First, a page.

INSPIRE: Bryn Lovejoy-Grinnell, Vera House attorney

By Sarah Hall

Photos by Maureen Tricase/Capture Your Moments


Bryn Lovejoy-Grinnell is often surprised at how many people she encounters who don’t realize they’re being subjected to interpersonal abuse.

“[They] came in for a divorce and they started talking and you realize, ‘What you just described is abusive,” said the family law attorney. “’I’m here for a divorce, but we’re going to need to do supervised visits because my husband has hurt my kids before.’ ‘Everything has to be in writing because my partner calls me terrible names and threatens my life.’ I was just amazed at the number people who didn’t even identify domestic violence as an issue.”

Bryn has always specialized in domestic violence cases, but now it makes up her entire caseload. Bryn started as Vera House’s in-house counsel last November.


Shifting the balance of power

Bryn’s position was created thanks to a five-year grant from New York State Office of Victim Services. While attorney John Cerando has provided pro bono services for other legal work (contracts, subpoenas, human resources work, etc.), Vera House has never had an attorney on staff to provide help to clients.

“What victim service agencies have been saying for a long time was, ‘We need money for an attorney,’” Bryn said. “’We have advocates, we have shelter. But what we really need is attorneys to represent our clients.’”

Some of Vera House’s clients do have access to attorneys — some have one provided through Hiscock Legal Aid or Assigned Counsel, while others can afford a private attorney. But many fall somewhere in between.

“[The income qualifications for an assigned attorney are] much lower than what the people [make] who can actually afford a lawyer,” Bryn said. “If you go to a lawyer’s office, they’re going to ask for $2,000 for the $5,000 as a retainer fee. Someone who’s making $30,000 a year doesn’t have that money to put it down.”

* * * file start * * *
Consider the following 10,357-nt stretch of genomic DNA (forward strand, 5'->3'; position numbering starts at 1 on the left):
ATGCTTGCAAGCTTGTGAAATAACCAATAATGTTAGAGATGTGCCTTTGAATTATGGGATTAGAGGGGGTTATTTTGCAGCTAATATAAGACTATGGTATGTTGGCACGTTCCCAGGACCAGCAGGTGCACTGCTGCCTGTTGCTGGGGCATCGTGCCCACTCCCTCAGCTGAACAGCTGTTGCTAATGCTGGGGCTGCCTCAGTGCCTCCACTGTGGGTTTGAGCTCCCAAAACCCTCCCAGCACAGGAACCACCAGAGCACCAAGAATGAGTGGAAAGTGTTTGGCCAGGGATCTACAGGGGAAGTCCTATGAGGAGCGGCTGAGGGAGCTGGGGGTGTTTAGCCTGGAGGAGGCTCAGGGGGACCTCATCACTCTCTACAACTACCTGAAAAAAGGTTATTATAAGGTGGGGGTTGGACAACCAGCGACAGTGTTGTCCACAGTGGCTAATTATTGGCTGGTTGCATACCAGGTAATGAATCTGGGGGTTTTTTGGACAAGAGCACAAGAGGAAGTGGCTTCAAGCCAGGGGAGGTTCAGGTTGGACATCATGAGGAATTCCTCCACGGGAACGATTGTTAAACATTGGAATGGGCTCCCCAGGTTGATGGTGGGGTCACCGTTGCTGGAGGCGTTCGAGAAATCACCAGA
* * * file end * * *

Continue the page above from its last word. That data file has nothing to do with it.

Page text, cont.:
That’s where Vera House’s Legal Project comes in. They provide representation in matters of divorce, child support, spousal support, custody, visitation, Family Court Orders of Protection and campus discipline, particularly Title IX proceedings.

Clients can connect with Bryn at any point in the legal process.

“Sometimes people come in before they’ve done anything, maybe before they’ve even left,” Bryn said. “[Or] people have already filed something on their own, and then they have a court date coming up. Maybe they’ve even gone to one or two court dates and they go, ‘Wait, I need a lawyer.’”

Sometimes Bryn will consult with people once to lay out their options. But she said victims especially benefit from having an attorney.

“Victims of domestic violence in particular have usually experienced emotional abuse, verbal abuse, gaslighting, being made to think that they’re crazy,” she said. “They have believed their abusers’ lies.”

But having someone in their corner who has gone through the legal process before gives them back a sense of power.

“Having an attorney who can say, ‘I’ve been here before, and we’re going to stand up to that,’” Bryn said, “that’s pretty powerful.”


A better option

Bryn’s entire career has centered around working with victims of domestic violence. An Ithaca native, she graduated from Harvard University, then returned home to attend law school at Cornell.